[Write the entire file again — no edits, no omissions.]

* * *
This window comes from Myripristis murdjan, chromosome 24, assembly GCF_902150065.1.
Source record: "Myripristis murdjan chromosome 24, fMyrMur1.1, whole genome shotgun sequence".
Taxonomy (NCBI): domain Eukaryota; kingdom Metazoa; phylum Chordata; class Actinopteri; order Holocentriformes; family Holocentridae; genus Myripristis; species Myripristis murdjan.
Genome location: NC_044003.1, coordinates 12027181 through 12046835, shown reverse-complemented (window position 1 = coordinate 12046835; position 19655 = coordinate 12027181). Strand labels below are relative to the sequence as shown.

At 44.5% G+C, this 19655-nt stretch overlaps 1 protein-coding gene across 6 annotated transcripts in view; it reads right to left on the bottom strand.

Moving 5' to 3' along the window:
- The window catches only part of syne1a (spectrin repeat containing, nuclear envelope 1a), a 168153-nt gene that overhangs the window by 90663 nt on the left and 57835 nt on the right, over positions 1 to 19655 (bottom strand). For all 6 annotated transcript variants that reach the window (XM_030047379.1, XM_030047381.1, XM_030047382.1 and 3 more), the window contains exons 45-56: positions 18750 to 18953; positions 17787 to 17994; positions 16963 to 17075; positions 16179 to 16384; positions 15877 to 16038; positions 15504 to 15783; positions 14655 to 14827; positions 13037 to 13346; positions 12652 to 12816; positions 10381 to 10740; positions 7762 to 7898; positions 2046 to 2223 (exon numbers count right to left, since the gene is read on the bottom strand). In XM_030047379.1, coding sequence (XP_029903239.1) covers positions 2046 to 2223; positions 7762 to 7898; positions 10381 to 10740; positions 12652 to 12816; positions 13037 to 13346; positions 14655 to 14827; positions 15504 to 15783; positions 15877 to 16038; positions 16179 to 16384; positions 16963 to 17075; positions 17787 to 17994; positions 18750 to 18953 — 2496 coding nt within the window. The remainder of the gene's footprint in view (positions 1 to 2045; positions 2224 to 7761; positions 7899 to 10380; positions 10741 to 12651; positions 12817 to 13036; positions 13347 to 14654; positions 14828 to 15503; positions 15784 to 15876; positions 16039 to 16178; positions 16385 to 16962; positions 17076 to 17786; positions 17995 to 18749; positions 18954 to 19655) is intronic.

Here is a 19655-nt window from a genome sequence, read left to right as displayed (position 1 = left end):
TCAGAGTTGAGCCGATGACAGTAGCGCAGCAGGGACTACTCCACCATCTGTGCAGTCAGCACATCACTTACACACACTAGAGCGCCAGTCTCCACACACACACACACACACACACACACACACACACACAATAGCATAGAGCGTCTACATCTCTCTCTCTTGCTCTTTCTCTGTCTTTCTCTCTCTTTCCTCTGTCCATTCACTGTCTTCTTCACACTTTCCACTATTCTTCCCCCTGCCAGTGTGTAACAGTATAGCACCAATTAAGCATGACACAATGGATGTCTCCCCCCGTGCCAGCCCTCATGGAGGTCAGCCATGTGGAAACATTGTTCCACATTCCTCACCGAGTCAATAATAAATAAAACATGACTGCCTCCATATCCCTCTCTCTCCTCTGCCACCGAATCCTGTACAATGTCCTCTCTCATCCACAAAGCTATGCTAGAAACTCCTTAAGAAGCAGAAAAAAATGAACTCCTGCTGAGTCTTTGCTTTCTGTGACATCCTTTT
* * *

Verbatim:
This window comes from Myripristis murdjan, chromosome 24, assembly GCF_902150065.1.
Source record: "Myripristis murdjan chromosome 24, fMyrMur1.1, whole genome shotgun sequence".
Taxonomy (NCBI): domain Eukaryota; kingdom Metazoa; phylum Chordata; class Actinopteri; order Holocentriformes; family Holocentridae; genus Myripristis; species Myripristis murdjan.
Genome location: NC_044003.1, coordinates 12027181 through 12046835, shown reverse-complemented (window position 1 = coordinate 12046835; position 19655 = coordinate 12027181). Strand labels below are relative to the sequence as shown.

At 44.5% G+C, this 19655-nt stretch overlaps 1 protein-coding gene across 6 annotated transcripts in view; it reads right to left on the bottom strand.

Moving 5' to 3' along the window:
- The window catches only part of syne1a (spectrin repeat containing, nuclear envelope 1a), a 168153-nt gene that overhangs the window by 90663 nt on the left and 57835 nt on the right, over positions 1 to 19655 (bottom strand). For all 6 annotated transcript variants that reach the window (XM_030047379.1, XM_030047381.1, XM_030047382.1 and 3 more), the window contains exons 45-56: positions 18750 to 18953; positions 17787 to 17994; positions 16963 to 17075; positions 16179 to 16384; positions 15877 to 16038; positions 15504 to 15783; positions 14655 to 14827; positions 13037 to 13346; positions 12652 to 12816; positions 10381 to 10740; positions 7762 to 7898; positions 2046 to 2223 (exon numbers count right to left, since the gene is read on the bottom strand). In XM_030047379.1, coding sequence (XP_029903239.1) covers positions 2046 to 2223; positions 7762 to 7898; positions 10381 to 10740; positions 12652 to 12816; positions 13037 to 13346; positions 14655 to 14827; positions 15504 to 15783; positions 15877 to 16038; positions 16179 to 16384; positions 16963 to 17075; positions 17787 to 17994; positions 18750 to 18953 — 2496 coding nt within the window. The remainder of the gene's footprint in view (positions 1 to 2045; positions 2224 to 7761; positions 7899 to 10380; positions 10741 to 12651; positions 12817 to 13036; positions 13347 to 14654; positions 14828 to 15503; positions 15784 to 15876; positions 16039 to 16178; positions 16385 to 16962; positions 17076 to 17786; positions 17995 to 18749; positions 18954 to 19655) is intronic.

Here is a 19655-nt window from a genome sequence, read left to right as displayed (position 1 = left end):
TCAGAGTTGAGCCGATGACAGTAGCGCAGCAGGGACTACTCCACCATCTGTGCAGTCAGCACATCACTTACACACACTAGAGCGCCAGTCTCCACACACACACACACACACACACACACACACACACACAATAGCATAGAGCGTCTACATCTCTCTCTCTTGCTCTTTCTCTGTCTTTCTCTCTCTTTCCTCTGTCCATTCACTGTCTTCTTCACACTTTCCACTATTCTTCCCCCTGCCAGTGTGTAACAGTATAGCACCAATTAAGCATGACACAATGGATGTCTCCCCCCGTGCCAGCCCTCATGGAGGTCAGCCATGTGGAAACATTGTTCCACATTCCTCACCGAGTCAATAATAAATAAAACATGACTGCCTCCATATCCCTCTCTCTCCTCTGCCACCGAATCCTGTACAATGTCCTCTCTCATCCACAAAGCTATGCTAGAAACTCCTTAAGAAGCAGAAAAAAATGAACTCCTGCTGAGTCTTTGCTTTCTGTGACATCCTTTT